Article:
Remember to Forget (Part 3)
Aaron sits in his attic office, clearing emails, eager to wrap things up so he can enjoy a lazy Friday evening with Oliver and Elizabeth. For the past few days, he’s bunkered himself against recent disturbances, pushing away thoughts about flies or the thing at the fair or the gap in his memories. His appointment with Dr Timson on Wednesday came and went, as did the follow up calls from her office, asking why he didn’t attend.
Instead, he’s found solace in the routine tasks of family life: tidying the kitchen, making Oliver his favourite meal of fish and chips or taking the dog for a walk. Fulfilling these responsibilities define him now, not a series of random events which spiralled out of control twenty years ago.
So, at 4PM, work complete, he smiles, closes the laptop, and starts off downstairs to the kitchen to make a cup of tea. Oliver will be home from school soon. Aaron looks forward to quizzing him about his day, talking about teachers and friends and playground games.
He flicks the switch on the kettle, and his phone buzzes, the screen declaring ‘number unknown’. Aaron answers.
“It’s Janet Mills, Oliver’s teacher.”
He frowns. “Hi. Is everything all right?”
“Oliver is fine. He’s here with me now. It’s just, I’d like you to come to the school, please, if that’s possible. To talk something over.”
“Sure. What’s it all about?” he asks.
“There‘s been an incident.”
“Yes, I’ll explain when you get here. I think it will be better to talk in person.”
“Okay.” Aaron ends the call, a knot of worry forming in the pit of his stomach. He throws on a coat and hurries out of the house, making the short walk to the primary school in just a few minutes. He enters the
When he arrives at reception, he’s he is surprised to be told to go to the headteacher’s office, deepening his concern. He knocks and enters all in one movement and finds. his son sat in front of the desk, Janet Mills and the headteacher, talking conspiratorially in the corner of the room. They both hurry over to take their places on the other side of the desk. The headteacher, a usually friendly grey-haired woman he usually sees at the school gate, pursing her lips and gesturing for him to sit down. The room is suspended in silence.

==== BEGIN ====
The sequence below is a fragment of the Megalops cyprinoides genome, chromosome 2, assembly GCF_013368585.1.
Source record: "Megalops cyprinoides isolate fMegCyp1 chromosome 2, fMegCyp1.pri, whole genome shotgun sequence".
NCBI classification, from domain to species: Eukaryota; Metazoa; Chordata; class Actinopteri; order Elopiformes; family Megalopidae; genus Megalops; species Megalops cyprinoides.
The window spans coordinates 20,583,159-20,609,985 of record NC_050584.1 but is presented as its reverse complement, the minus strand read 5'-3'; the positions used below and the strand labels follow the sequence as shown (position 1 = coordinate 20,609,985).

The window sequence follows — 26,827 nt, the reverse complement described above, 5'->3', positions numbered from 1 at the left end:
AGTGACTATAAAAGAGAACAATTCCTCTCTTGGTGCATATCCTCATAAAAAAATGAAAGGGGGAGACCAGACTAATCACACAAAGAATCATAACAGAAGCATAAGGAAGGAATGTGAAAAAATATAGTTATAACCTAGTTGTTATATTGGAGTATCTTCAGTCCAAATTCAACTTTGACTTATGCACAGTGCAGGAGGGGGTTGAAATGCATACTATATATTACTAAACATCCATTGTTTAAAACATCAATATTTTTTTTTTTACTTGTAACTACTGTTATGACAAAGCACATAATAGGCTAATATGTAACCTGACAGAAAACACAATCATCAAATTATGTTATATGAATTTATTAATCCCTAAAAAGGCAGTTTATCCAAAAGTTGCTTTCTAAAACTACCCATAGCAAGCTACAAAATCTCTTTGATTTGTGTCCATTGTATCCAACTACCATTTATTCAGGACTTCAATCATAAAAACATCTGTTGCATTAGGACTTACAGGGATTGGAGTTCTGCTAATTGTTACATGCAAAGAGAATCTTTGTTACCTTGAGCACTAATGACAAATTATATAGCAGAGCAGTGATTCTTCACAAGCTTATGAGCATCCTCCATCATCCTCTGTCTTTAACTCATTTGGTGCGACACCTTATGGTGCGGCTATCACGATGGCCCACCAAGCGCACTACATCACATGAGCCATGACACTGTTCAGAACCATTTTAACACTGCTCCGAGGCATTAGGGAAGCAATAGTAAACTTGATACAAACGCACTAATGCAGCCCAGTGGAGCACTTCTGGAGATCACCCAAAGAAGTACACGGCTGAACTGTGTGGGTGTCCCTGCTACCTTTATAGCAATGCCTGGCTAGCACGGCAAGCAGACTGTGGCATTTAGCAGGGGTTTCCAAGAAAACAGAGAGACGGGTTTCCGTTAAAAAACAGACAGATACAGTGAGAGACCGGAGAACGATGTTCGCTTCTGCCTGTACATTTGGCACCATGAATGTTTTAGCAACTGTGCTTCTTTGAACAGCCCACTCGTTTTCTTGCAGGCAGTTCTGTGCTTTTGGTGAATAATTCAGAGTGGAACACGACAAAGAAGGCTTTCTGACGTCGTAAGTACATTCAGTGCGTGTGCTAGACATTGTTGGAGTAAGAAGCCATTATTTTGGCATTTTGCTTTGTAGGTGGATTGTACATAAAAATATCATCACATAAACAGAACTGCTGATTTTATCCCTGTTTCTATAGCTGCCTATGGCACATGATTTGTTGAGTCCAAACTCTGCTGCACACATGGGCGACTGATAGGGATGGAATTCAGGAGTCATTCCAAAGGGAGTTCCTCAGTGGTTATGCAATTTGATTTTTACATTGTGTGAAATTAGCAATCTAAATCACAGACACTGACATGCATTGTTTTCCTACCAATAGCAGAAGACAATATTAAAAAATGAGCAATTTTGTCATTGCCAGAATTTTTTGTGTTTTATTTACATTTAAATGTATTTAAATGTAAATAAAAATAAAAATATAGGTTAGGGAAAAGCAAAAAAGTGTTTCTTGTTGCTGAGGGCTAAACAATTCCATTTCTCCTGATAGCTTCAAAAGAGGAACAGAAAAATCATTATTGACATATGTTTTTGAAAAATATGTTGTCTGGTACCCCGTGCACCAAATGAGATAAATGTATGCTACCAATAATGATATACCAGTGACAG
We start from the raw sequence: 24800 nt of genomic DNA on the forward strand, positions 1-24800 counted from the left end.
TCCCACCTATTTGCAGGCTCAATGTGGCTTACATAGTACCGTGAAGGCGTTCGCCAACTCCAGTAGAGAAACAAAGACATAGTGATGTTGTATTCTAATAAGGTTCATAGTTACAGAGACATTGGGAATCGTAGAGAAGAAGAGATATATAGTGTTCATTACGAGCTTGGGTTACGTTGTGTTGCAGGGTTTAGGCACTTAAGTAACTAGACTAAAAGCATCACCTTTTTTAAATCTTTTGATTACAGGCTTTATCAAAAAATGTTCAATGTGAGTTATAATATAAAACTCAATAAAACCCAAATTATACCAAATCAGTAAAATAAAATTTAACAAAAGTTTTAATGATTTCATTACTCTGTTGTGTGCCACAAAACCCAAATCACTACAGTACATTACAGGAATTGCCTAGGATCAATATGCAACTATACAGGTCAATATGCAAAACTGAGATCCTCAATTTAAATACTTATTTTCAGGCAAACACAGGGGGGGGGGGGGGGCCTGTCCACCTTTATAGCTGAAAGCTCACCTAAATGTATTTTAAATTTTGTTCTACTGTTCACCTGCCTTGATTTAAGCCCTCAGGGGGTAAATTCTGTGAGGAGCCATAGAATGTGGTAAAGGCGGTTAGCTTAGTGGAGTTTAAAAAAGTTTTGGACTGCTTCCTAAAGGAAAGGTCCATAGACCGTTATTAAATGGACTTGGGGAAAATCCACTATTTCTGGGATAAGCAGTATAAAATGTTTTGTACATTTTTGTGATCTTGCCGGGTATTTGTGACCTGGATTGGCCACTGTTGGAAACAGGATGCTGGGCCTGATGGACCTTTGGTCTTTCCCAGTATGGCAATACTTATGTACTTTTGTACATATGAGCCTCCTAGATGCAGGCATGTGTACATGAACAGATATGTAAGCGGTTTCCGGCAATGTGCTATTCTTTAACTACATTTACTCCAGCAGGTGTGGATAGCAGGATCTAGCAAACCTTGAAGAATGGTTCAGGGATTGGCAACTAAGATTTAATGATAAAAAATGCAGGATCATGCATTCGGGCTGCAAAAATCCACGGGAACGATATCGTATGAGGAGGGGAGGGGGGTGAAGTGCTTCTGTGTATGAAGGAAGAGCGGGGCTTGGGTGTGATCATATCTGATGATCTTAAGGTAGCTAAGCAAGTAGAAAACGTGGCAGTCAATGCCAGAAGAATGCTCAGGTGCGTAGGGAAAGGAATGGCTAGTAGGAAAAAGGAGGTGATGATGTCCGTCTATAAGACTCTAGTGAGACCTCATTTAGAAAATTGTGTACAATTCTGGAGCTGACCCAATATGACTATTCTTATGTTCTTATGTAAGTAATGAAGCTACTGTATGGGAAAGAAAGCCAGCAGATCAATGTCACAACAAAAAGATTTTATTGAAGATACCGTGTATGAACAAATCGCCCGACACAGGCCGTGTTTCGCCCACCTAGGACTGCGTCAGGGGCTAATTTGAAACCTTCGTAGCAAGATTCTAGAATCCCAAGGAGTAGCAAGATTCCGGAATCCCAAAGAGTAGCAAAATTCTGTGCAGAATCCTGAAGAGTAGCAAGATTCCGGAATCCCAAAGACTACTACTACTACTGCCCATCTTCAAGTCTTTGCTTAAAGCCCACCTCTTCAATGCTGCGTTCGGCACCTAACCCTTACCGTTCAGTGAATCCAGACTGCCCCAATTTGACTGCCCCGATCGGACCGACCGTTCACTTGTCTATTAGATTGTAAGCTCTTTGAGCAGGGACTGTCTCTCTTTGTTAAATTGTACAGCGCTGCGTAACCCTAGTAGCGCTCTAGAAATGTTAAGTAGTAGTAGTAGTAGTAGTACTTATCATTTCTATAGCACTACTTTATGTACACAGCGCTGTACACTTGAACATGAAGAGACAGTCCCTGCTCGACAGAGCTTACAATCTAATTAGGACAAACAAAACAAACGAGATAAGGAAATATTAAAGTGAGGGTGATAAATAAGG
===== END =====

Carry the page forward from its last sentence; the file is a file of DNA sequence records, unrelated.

Aaron expects them to begin, but both the teachers seem lost for words.
“What’s happened?” Aaron prompts.
Janet Mills points to an object on the headteacher’s desk. Aaron had not noticed it before. A large, glass jar with a screw-top. The kind found on the counter in a fish n chip shop or, once upon a time, on the bar in a pub, for pickled onions or hard-boiled eggs. The thought of it leaves a sour taste at the tip of Aaron’s tongue.
“This happened, Mr Matthews.” Janet Mills says.
“I don’t understand.”
Mrs Tolworth, the headteacher, raises a palm to Ms Mills, a signal that she will take over now. “Oliver brought that jar into class.”
“Okay.” Aaron looks over to his son, who is gripping the arms of his chair and staring down at his shoes.
Tolworth continues, “It was filled to the brim with flies. Horrible, disgusting houseflies. Thousands and thousands of them. He brought it into his classroom, opened the lid and released them, among his classmates.”
Aaron’s eyes go wide. His mouth drops open.
“Ms Mills tells me it was pandemonium. Children screaming. Running out of the room in terror. She acted quickly, got them out of there and shut the doors containing the problem. We’ve had to call in an emergency pest control company, at great expense.”
Janet Mills cannot contain herself. She lets out a whimper. “They were crawling all over our faces.”
“We are going to have to write to the other parents. There will be health concerns, demands to know how this happened.”
Aaron picks up his mobile phone and sees the screen. It is lit up with new messages coming in every seconds on the class parents’ whattapp group.